Three other people spoke in favor of a charter review, one of them suggesting ideas that are not in the charter’s purview, and another speaking in more general terms. Carol Mikola, a bane of the Reagan group, criticized the manner in which Nobile presented the issue. Without diminishing the value of charter reviews, she said, “I would have expected that any council member bringing this up would have done some research on the topic and would have been willing and able to respond to other council members without getting agitated.” (In his defense, Nobile said his demeanor had been mistaken for agitation, when it was, in fellow-council member Jason DeLorenzo’s word, mere passion. “When you come to my house you think everybody’s fighting but it’s really just a conversation,” Nobile said.)
The charter matter did serve to clarify one thing: Palm Coast’s charter does not, on occasion, know its left hand from its right. Put simply, the charter leaves readers with the impression that it takes 25 percent of the registered electorate’s petitions to trigger a charter proposal initiated by voters. That’s what it says explicitly: “At least 25 percent of the qualified electorate of the City shall have the power to petition the Council to propose an ordinance or to require reconsideration of an adopted ordinance, or to propose an amendment to this Charter.” And that’s what this and other news services have reported.
But it’s not really what it says, city attorney Bill Reischmann told the council. Or at least it’s not what it should say, because that wording is in conflict with state law, even though it appears to be what Palm Coast’’s founders wanted it to say.
“In 1999 the folks or whenever it was that did this felt it was appropriate for 25 percent of the electorate be required to get together to do those three things,” Reischmann told the council, referring to initiating a charter change, recalling an ordinance or proposing one. (None of the three has ever happened, because the 25-percent threshold, which, to the council’s convenience, is what people have always thought it to be, has always been insurmountable. The council has never thought to correct people’s perceptions.)
“But the charter also says, with regard to charter amendments, you have to look at chapter 166,” Reischmann said, referring to that section of state law. “Chapter 166 is very clear, says that municipality may amend its charter pursuant to this section, notwithstanding any charter provision to the contrary.” Reischmann never explained whether that “notwithstanding” provision meant that the local charter’s wording had precedence over the state’s, though generally state law precedes local law. “For purposes of adoption of an amendment, or consideration of an amendment, 166.031 subsections 1 and 3 can only be read, with our charter, to require 10 percent,” he said.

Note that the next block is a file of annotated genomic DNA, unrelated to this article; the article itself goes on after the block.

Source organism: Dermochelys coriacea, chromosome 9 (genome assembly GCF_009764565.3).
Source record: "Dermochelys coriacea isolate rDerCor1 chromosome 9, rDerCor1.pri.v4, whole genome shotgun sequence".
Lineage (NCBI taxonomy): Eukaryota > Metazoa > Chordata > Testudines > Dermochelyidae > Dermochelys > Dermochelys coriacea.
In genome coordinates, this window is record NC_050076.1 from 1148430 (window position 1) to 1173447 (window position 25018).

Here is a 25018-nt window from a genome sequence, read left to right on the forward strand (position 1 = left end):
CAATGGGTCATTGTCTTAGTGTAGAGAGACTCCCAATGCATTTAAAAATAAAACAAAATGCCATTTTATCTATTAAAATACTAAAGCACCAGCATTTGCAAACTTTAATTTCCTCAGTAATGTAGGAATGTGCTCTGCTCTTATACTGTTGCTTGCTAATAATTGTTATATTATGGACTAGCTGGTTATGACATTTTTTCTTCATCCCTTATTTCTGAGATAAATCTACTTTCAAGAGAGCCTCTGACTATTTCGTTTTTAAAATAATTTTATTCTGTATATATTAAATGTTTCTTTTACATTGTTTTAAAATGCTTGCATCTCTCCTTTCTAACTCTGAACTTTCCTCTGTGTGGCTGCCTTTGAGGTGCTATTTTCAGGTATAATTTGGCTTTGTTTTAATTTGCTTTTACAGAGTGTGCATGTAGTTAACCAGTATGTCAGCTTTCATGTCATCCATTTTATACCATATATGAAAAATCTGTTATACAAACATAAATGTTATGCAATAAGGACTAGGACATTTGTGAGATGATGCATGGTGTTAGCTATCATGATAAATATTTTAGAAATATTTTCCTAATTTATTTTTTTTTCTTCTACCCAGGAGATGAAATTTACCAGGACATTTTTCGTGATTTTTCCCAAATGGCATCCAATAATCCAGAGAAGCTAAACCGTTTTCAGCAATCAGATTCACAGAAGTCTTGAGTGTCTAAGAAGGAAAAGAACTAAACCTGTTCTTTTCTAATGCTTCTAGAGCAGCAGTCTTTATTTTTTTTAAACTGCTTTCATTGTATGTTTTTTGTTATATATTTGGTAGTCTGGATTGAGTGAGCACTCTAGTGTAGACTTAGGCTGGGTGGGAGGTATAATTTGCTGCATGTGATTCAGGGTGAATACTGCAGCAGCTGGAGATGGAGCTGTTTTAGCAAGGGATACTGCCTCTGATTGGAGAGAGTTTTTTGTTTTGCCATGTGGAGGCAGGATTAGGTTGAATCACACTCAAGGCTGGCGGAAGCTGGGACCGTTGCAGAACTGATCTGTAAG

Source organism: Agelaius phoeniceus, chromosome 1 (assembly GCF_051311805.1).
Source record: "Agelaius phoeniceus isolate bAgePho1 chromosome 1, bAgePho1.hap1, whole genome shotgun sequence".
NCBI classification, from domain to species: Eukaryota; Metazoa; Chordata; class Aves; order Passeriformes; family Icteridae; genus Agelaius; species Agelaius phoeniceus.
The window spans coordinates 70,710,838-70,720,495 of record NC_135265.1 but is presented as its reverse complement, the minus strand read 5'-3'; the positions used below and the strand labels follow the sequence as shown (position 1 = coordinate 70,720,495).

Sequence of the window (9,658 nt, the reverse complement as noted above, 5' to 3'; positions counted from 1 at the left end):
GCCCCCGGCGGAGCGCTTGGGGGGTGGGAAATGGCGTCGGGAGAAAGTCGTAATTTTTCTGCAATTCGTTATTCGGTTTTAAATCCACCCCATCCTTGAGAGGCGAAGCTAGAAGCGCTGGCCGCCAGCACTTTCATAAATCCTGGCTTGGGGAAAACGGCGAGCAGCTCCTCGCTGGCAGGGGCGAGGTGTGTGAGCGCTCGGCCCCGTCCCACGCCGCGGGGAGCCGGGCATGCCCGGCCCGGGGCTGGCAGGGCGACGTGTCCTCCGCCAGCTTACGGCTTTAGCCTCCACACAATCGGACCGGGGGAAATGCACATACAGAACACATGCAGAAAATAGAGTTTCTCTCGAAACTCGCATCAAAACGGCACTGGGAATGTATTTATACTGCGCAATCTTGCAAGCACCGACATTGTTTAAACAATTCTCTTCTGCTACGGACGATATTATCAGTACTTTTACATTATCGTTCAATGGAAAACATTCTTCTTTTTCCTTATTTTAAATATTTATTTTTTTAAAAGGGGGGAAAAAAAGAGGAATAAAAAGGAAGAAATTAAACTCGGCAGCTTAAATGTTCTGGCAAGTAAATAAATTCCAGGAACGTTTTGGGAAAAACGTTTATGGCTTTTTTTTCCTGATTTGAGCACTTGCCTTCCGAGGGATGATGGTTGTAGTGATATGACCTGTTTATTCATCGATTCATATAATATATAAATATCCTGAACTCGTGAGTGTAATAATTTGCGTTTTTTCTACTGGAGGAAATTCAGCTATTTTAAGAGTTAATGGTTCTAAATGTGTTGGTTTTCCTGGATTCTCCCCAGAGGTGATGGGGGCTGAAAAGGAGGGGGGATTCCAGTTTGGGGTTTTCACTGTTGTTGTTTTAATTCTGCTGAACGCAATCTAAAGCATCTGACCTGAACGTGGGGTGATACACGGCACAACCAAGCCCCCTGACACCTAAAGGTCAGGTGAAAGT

“So what you’re saying is the current charter is out of line with Florida Statute and should probably be reviewed to correct these differences, in correct statements,” Nobile said. “Because what we have is a charter where the newspaper and the media think it’s 25 percent, but in truth, it’s 10 percent. Is that true or not, Mr. Reischmann?”
“I didn’t say–that is my legal opinion–that the charter needs to be reviewed,” Reischmann said. “It’s definitely 10 percent.”
“But the people in Palm Coast are being misled by reading the charter and by our media who read the charter,” Nobile said, seemingly seizing on a life raft for his original review proposal. “So a charter review seems in line.”
The likelier approach, the one Reischmann proposed to the council and the one the council will likely adopt, is a scrivener’s correction to the city charter, changing the 25 percent provision to 10 percent—but also putting that change to referendum at the next election.
The proposal to expand the council to seven members got as tepid response from the council, with Netts speaking of the complications it would cause, including changing the charter and redistricting, the possibility of having one or more existing council members lose a seat for being districted-out.
By the time it was Nobile’s chance to speak, the charter-review matter was as deflated as a Patriot football. “But I still do not understand the reluctance of allowing for what a very large majority of cities already do on a regular basis, which is a charter review, which is done by the residents of that particular city,” Nobile said. “That’s all I have.”